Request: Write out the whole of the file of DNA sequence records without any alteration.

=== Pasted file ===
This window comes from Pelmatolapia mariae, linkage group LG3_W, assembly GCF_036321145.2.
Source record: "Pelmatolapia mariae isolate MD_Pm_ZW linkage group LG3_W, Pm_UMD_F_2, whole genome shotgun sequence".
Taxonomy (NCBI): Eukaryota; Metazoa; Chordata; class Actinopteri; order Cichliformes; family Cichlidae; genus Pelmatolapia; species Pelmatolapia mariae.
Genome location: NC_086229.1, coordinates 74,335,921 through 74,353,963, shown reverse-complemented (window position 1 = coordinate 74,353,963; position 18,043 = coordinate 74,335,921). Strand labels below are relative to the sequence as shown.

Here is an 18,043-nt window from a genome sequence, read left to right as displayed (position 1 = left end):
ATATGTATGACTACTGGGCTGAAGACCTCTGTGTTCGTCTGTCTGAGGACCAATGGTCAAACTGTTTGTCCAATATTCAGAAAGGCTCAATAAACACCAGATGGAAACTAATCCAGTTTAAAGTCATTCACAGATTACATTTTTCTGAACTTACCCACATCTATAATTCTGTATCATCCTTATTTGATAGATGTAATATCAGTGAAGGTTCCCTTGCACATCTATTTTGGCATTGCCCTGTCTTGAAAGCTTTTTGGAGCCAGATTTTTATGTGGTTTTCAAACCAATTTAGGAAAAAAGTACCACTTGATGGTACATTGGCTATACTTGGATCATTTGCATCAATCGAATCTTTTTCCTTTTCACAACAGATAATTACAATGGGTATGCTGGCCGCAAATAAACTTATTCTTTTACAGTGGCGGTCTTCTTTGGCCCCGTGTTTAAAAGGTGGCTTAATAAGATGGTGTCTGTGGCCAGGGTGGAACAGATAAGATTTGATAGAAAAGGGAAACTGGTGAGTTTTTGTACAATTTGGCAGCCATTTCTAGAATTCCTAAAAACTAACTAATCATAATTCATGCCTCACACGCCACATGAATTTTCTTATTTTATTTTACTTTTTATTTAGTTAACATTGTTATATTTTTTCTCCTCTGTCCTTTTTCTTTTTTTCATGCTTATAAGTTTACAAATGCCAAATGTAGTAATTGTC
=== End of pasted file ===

This window comes from Pelmatolapia mariae, linkage group LG3_W, assembly GCF_036321145.2.
Source record: "Pelmatolapia mariae isolate MD_Pm_ZW linkage group LG3_W, Pm_UMD_F_2, whole genome shotgun sequence".
Taxonomy (NCBI): Eukaryota; Metazoa; Chordata; class Actinopteri; order Cichliformes; family Cichlidae; genus Pelmatolapia; species Pelmatolapia mariae.
Genome location: NC_086229.1, coordinates 74,335,921 through 74,353,963, shown reverse-complemented (window position 1 = coordinate 74,353,963; position 18,043 = coordinate 74,335,921). Strand labels below are relative to the sequence as shown.

Here is an 18,043-nt window from a genome sequence, read left to right as displayed (position 1 = left end):
ATATGTATGACTACTGGGCTGAAGACCTCTGTGTTCGTCTGTCTGAGGACCAATGGTCAAACTGTTTGTCCAATATTCAGAAAGGCTCAATAAACACCAGATGGAAACTAATCCAGTTTAAAGTCATTCACAGATTACATTTTTCTGAACTTACCCACATCTATAATTCTGTATCATCCTTATTTGATAGATGTAATATCAGTGAAGGTTCCCTTGCACATCTATTTTGGCATTGCCCTGTCTTGAAAGCTTTTTGGAGCCAGATTTTTATGTGGTTTTCAAACCAATTTAGGAAAAAAGTACCACTTGATGGTACATTGGCTATACTTGGATCATTTGCATCAATCGAATCTTTTTCCTTTTCACAACAGATAATTACAATGGGTATGCTGGCCGCAAATAAACTTATTCTTTTACAGTGGCGGTCTTCTTTGGCCCCGTGTTTAAAAGGTGGCTTAATAAGATGGTGTCTGTGGCCAGGGTGGAACAGATAAGATTTGATAGAAAAGGGAAACTGGTGAGTTTTTGTACAATTTGGCAGCCATTTCTAGAATTCCTAAAAACTAACTAATCATAATTCATGCCTCACACGCCACATGAATTTTCTTATTTTATTTTACTTTTTATTTAGTTAACATTGTTATATTTTTTCTCCTCTGTCCTTTTTCTTTTTTTCATGCTTATAAGTTTACAAATGCCAAATGTAGTAATTGTC